Polish President Andrzej Duda on Thursday said he is willing to talk to Ukrainian President Volodymyr Zelensky as "friends" to resolve "difficult situations" between their countries after Warsaw signaled it would stop sending arms to Kyiv amid a dispute over grain imports.
The decision by Poland, one of Ukraine’s staunchest supporters, was a major reversal that threatens to upend Europe’s strategic relationship Kyiv as it wages a counteroffensive against Russia.
Referring to Zelensky's remarks Tuesday at the UN General Assembly that "some of our friends in Europe play out solidarity in a political theater," Duda told Polish channel TVN24 that although his Ukrainian counterpart did not mention Poland specifically, "the suggestion was there and we all understood it."
Asked whether he was upset by Zelensky's comments, Duda said, "maybe upset is a too strong word."
"I was embittered, I would rather put it that way. I say this: 'let’s stay calm, please do not raise the temperature, because this is a dispute that concerns a small part of our relations. Let's not allow it to affect the whole, because there is no justification for it and only others will benefit from it,'" Duda said.
Pressure has been building for months over a ban on Ukrainian grain, initially put in place earlier this year by several European Union nations to protect the livelihood of local farmers worried about being undercut by the low price of Ukrainian grain.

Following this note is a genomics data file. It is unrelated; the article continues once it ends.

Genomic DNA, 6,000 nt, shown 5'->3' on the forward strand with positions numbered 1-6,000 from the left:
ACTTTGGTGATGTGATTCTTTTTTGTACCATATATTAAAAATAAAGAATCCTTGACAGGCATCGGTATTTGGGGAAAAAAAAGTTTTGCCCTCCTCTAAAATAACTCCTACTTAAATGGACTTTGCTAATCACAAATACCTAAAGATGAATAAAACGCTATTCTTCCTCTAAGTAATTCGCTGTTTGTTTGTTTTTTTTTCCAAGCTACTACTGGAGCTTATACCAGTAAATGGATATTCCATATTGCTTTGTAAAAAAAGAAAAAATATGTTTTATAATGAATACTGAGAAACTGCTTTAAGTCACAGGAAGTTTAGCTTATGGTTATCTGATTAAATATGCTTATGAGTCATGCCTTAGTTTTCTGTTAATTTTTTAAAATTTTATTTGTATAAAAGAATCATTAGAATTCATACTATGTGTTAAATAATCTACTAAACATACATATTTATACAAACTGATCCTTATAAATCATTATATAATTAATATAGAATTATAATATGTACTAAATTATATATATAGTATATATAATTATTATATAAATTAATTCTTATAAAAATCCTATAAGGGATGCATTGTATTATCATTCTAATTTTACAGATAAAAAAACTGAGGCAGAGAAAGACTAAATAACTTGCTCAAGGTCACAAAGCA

Last week, the EU announced plans to suspend the rule. But three nations — Poland, Hungary and Slovakia — said they intended to defy the change and keep the restrictions in place.
"This matter needs to be resolved, it is a dispute that is in fact a legal dispute," Duda told TVN24. "I understand that [Ukraine] are looking for help in their situation at all costs and therefore they do not care where they sell their grain, but it is not indifferent to us, and we want to help them and we do help them."
Arms shipments: Duda said Polish Prime Minister Mateusz Morawiecki's statement Wednesday that Warsaw would no longer transfer weapons to Kyiv was "interpreted in the worst possible way."
Duda clarified that the prime minister was talking about new weapons earmarked for Polish army modernization and that Poland's existing pledges to Ukraine — including for howitzers, ammunition and mine clearing vehicles — would be honored.
He also did not rule out the possibility of resuming arms transfers to Kyiv in the future.